Blenheim Lodge sits on Brantfell, and nestles snugly into a nook where the front of our house faces Lake Windermere whilst our back garden adjoins fell acres in this, our hillside location. Next to Blenheim Lodge is a rustic farm gate with access onto Brantfell and The Dales Way. The latter is a long distance footpath that links its two furthermost points: Bowness-on-Windermere in the Lake District National Park to Ilkley in the Yorkshire Dales. Part of it traverses Brantfell, off which are two fantastic viewpoints – Post Knott and Brantfell – both boasting 360-degree views, that are approximately 20 and 40 minutes’ walk respectively from our front door.
Closer to home is Biskey Howe, which offers panoramic Lake Windermere views, only a 10-minute stroll from our house. As for those who do not have time for a longer walk, why not stroll the 2 minutes up to the ‘Ilkley’ signpost, and survey the panoramic Lake Windermere and fell views before you?
This story, however, is not just about walking Brantfell and The Dales Way; it is about walking with Monty, our exuberant rescued Pyrenean Mountain Dog, that is no longer with us. Monty was a typical Pyrenean: he liked climbing; could lope effortlessly and quickly in short moments away from us; enjoyed sniffing and exploring his environment with that sensitive nose of his; and did not like other dogs but absolutely adored people.
The one thing to note about Pyreneans is that they have an in-built belief that what they see belongs to them. They believe that they are on their very own estate: this is why Pyreneans in general have poor recall. I always feel so sorry for our dogs – and Monty, when he was alive – because they can never have the freedom of walking and running off-lead even when they are in open countryside. We simply cannot take the risk of a disappearing dog or dogs. So, now, imagine in your mind walking a chunky 10.5-stone dog through country paths and over stiles built for humans to manoeuvre. Walking Monty up Brantfell was always something of a feat – enjoyable but not so easy when getting our dog to climb the stiles.
One day, Hubby and I decided that we would head for a field just beyond Post Knott. We exited our house, walked the minute or less to the farm gate by Blenheim Lodge, and began treading familiar paths towards Post Knott. Monty was possibly five or six years old at the time, so he was already fully grown. He was well-built, beautifully proportioned, lithe, but not particularly good when it came to negotiating stiles or kissing gates, both which impediments would be found en-route. Still, not to be daunted, we decided to give it a go. After all, he had managed in the past.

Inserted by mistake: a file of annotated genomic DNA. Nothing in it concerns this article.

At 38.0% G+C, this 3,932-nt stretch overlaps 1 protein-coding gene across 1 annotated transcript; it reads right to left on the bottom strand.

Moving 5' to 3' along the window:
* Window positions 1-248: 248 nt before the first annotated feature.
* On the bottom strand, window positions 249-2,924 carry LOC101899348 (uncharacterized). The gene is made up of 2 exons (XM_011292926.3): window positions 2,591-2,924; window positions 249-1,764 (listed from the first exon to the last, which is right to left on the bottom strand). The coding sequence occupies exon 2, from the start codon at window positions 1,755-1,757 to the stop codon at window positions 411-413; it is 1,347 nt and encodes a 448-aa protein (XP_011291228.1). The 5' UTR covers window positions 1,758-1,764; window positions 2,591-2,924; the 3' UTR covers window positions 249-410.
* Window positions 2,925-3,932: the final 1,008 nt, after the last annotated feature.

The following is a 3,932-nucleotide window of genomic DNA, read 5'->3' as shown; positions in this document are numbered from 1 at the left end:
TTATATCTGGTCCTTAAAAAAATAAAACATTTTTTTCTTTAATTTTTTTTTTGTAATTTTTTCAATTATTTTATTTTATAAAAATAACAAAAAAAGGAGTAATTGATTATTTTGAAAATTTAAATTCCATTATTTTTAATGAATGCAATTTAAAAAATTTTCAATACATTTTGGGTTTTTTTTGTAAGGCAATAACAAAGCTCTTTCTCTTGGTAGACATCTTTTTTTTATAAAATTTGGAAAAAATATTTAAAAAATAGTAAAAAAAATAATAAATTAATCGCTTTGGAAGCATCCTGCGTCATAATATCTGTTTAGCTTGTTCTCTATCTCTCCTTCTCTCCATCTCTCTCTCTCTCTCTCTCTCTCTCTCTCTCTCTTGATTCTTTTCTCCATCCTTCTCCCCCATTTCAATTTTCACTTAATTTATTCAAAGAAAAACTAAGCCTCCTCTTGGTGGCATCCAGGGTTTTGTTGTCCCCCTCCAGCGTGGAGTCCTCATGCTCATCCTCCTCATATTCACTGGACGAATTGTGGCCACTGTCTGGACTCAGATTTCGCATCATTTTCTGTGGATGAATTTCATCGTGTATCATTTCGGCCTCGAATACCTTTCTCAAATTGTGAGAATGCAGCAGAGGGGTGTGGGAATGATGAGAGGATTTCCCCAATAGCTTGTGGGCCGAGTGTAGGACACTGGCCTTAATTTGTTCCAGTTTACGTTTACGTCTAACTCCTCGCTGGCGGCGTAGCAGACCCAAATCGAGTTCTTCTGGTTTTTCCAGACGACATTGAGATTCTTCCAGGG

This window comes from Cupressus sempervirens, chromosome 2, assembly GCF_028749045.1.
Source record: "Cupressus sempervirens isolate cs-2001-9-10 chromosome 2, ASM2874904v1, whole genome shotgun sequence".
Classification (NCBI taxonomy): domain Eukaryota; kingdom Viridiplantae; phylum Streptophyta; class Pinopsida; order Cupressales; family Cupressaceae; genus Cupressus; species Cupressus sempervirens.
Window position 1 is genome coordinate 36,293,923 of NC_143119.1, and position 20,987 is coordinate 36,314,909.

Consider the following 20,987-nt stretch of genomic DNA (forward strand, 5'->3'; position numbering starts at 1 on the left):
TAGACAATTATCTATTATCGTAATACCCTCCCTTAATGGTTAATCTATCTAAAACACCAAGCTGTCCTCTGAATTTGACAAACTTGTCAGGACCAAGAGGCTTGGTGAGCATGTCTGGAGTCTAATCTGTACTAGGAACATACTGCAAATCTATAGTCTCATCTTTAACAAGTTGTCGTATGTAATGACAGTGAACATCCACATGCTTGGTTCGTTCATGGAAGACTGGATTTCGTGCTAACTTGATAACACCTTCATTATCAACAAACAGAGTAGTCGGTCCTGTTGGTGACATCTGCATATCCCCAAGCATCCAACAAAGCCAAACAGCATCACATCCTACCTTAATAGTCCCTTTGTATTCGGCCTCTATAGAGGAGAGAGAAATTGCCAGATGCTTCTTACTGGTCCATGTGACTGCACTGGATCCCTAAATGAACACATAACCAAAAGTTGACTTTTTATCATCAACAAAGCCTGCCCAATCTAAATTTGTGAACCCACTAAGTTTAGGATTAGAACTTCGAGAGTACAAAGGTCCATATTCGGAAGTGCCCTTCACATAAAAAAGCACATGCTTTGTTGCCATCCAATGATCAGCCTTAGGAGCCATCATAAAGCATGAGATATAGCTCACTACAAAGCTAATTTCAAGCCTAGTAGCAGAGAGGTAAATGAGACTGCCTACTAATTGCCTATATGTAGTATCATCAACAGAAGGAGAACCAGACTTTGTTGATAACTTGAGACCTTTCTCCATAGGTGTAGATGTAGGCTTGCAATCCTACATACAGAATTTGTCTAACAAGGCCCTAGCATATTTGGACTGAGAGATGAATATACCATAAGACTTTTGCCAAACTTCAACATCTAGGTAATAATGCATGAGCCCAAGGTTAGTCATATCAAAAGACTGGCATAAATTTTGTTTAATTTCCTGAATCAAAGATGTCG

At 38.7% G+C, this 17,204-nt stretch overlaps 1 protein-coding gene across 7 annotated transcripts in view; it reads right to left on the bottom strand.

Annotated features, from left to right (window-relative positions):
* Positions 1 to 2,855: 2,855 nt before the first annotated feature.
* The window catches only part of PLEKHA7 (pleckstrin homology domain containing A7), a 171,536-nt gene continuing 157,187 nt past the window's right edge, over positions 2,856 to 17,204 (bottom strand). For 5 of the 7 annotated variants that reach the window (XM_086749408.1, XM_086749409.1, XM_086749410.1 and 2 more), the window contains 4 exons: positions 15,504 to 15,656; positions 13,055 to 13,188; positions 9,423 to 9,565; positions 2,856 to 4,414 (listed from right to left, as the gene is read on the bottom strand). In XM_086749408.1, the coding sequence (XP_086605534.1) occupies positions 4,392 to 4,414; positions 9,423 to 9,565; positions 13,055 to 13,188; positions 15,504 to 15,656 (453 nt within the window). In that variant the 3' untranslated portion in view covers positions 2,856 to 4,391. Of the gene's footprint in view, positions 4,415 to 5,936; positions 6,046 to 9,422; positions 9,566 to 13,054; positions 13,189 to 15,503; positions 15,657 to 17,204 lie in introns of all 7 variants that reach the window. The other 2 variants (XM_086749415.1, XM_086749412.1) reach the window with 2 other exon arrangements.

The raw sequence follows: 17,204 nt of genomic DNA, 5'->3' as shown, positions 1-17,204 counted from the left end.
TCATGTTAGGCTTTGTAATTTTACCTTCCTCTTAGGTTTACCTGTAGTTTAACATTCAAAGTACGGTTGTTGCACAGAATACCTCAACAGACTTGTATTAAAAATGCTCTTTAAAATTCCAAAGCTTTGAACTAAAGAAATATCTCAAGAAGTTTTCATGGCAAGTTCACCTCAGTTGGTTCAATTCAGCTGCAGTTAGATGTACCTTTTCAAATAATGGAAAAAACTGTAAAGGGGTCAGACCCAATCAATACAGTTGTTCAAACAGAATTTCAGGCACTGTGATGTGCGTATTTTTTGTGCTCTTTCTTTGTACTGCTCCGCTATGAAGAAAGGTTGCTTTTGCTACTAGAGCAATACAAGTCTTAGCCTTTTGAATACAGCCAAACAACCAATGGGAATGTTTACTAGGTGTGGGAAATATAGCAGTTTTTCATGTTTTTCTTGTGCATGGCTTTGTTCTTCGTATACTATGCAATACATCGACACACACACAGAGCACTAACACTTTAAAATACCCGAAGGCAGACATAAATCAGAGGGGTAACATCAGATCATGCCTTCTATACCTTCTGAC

The first obstacle we came to was the kissing gate. The kissing gate allows humans to pass through but is constructed in such a way as to make it difficult for livestock to do so. Monty was a giant breed dog about the stature of a decent-sized Shetland pony. When he stood on his hind legs, he was taller than Hubby’s 6’2″ height. However, dogs are blessed with such flexible bodies. Hubby led him in on his lead, I pulled the gate closed to release them both, then proceeded through myself. Viola!
The second hurdle was more difficult for Monty to overcome. Dogs have no trouble mounting steps, but climbing over the top of a fence and down the steps on the other side of a stile is not intuitive for an untrained dog. When we got to the stile, Hubby went over first. Then, on the other side, I encouraged Monty to climb up the steps. Once at the top, Hubby helped him to leap down safely, which, in other words, means that Monty was more or less lifted from his perch.
But the effort was worth it! Monty loved that field. It was flattish, with a sloped area of wooded plants where he could lose himself in those wonderful smells that beckoned. Monty, true to his Pyrenean character, enjoyed a good climb. I remember that whenever I took him out for his toilet in Howgate, he would ascend the steep sides of a nearby hill to do his toilet, whilst I waited downwind (ugh!) for him to complete his business! Here, on Brantfell, Monty would do his thing, enjoy marking his territory – or, should I say, territories – and by the time we were ready to leave, he would be all waggy-tailed and well-pleased with himself.
Monty was a happy dog with a sunny nature. Despite the severe mistreatment he experienced before we rescued him, he never suffered any psychological issues. He was loopy over his people, enjoyed his food, and loved life. Oh! Hubby and I do still miss him so, so much!
Blenheim Lodge . . . panoramic Lake views, peace and tranquillity, nestled against acres of beautiful fields and woodlands, in the heart of the English Lake District National Park.’
Visit our website: www.blenheim-lodge.com
Telephone: 015394 43440